Some hard plastics

Springfield accepted #1 through #7 plastics. These numbers can be found in the recycling symbol on packaging, but many products do not have them. Springfield now only accepts #1, #2 and #5 plastics.

Rather than memorizing the types of plastics each product is made with, Krug suggested people simply remember bottles, jugs and containers. Examples include soda bottles, sour cream containers, and laundry detergent containers.

Regardless of the plastic count, you should not recycle black plastic. It dyes other plastics like a red sock in a wash of white clothes. Other plastic colors can be recycled.

Soft and small plastic

Do not recycle soft plastic. Think plastic grocery bags, plastic wrapped around loose paper towel rolls and Saran wrap. These products get tangled in machinery and can break processing equipment.

If you’re looking for a place to put these products, take them to the grocery bag recycling bins at supermarkets such as Wal-Mart or Hy-Vee.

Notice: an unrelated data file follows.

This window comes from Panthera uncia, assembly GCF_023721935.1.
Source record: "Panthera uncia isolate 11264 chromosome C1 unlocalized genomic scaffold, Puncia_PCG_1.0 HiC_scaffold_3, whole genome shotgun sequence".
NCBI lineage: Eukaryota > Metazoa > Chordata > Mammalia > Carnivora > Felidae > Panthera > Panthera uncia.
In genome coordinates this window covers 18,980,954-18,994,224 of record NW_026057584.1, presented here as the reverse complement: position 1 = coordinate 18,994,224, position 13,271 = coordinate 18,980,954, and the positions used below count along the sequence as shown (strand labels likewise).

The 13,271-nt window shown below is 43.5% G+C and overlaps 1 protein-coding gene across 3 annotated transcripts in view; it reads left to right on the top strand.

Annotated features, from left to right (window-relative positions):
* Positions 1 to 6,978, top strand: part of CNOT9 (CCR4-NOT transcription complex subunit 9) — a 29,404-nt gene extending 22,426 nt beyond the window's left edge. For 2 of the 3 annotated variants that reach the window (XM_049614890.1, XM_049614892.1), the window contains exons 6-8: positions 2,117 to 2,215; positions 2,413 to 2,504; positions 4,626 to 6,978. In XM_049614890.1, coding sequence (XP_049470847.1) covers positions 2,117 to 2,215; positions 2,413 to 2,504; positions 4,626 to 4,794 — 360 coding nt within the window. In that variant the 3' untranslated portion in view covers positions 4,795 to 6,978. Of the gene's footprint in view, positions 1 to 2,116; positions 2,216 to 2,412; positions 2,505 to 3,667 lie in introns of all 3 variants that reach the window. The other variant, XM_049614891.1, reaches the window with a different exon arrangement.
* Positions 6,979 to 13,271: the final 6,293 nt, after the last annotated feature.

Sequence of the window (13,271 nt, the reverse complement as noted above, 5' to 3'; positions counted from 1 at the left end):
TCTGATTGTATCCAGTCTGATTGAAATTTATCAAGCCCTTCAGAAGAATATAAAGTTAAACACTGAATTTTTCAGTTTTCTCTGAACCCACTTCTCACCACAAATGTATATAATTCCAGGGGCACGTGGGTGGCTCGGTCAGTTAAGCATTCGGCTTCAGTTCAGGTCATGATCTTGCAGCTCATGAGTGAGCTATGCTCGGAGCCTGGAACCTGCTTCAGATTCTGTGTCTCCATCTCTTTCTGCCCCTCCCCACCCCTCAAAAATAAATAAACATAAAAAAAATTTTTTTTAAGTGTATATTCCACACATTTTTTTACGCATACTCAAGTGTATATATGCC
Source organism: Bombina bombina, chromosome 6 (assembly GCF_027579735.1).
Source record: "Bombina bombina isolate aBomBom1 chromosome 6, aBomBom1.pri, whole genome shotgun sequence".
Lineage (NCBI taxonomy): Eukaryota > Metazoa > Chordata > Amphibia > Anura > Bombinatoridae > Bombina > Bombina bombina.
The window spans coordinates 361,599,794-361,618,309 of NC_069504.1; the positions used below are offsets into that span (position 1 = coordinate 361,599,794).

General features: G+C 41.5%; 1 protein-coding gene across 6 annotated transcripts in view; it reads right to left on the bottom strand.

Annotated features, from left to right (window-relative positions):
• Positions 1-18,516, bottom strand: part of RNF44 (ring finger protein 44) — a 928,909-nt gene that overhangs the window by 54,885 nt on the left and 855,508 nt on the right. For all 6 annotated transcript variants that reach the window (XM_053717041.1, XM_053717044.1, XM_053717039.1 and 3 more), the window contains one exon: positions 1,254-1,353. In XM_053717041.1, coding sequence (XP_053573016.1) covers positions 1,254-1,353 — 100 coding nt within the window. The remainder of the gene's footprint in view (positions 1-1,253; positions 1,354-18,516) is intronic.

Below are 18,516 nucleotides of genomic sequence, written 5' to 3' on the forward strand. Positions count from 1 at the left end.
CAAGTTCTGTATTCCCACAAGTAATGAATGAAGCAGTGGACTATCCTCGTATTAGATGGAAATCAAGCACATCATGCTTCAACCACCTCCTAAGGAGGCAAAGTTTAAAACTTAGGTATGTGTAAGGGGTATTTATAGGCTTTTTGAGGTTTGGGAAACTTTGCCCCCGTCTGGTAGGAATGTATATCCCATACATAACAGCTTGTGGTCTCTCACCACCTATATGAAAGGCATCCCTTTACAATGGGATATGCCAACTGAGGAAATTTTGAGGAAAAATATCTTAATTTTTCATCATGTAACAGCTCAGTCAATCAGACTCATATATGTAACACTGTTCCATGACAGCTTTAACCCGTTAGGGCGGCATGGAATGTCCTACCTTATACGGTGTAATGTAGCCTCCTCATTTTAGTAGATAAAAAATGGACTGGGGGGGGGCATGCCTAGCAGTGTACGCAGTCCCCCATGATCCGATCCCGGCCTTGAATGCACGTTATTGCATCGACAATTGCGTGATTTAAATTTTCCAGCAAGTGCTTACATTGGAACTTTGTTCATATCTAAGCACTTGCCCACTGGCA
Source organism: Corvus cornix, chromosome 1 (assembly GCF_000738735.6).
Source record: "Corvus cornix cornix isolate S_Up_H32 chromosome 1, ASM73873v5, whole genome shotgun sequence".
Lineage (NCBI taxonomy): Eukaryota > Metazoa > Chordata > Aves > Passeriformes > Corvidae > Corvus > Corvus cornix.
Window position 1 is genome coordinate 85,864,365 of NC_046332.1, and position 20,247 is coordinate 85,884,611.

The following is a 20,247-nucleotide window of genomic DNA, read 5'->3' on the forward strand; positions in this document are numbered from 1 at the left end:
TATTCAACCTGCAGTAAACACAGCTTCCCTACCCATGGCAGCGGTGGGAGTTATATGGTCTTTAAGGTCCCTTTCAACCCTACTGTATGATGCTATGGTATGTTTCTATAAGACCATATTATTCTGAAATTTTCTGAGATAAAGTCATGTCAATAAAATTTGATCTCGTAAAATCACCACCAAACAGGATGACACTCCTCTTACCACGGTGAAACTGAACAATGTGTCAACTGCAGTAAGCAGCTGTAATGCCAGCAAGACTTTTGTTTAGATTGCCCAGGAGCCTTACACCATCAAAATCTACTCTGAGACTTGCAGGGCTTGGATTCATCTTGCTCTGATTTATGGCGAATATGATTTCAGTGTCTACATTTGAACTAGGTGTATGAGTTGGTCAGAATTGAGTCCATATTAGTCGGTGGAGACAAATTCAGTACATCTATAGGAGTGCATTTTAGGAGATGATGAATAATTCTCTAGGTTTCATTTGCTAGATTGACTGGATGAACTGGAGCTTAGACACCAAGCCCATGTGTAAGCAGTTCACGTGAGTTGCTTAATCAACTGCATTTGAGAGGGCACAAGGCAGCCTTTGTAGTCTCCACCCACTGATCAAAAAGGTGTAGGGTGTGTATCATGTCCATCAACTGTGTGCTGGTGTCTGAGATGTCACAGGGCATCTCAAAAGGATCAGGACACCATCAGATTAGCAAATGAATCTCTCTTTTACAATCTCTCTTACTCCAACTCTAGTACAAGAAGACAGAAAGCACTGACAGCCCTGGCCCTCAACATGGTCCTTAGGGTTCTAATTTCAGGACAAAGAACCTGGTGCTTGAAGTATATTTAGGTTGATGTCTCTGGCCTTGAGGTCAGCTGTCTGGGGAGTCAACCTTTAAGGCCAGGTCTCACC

Small plastic items are also a problem. Straws and items smaller than a credit card should not go in the recycling bin.


If you recycle through curbside collection, do not recycle glass unless you want to collect it in a separate container and bring it to one of the drop-off points around Springfield and from around. Although Springfield recycles glass, the glass could potentially break in the bins during pickup and mix with plastic or injure someone.


Like glass, batteries should not be placed in curbside collection bins or any other recycling bin intended for anything other than batteries. Batteries should be taken to the household collection center or companies such as Batteries Plus for recycling. If a battery gets into recycling equipment for other materials, it could cause a fire.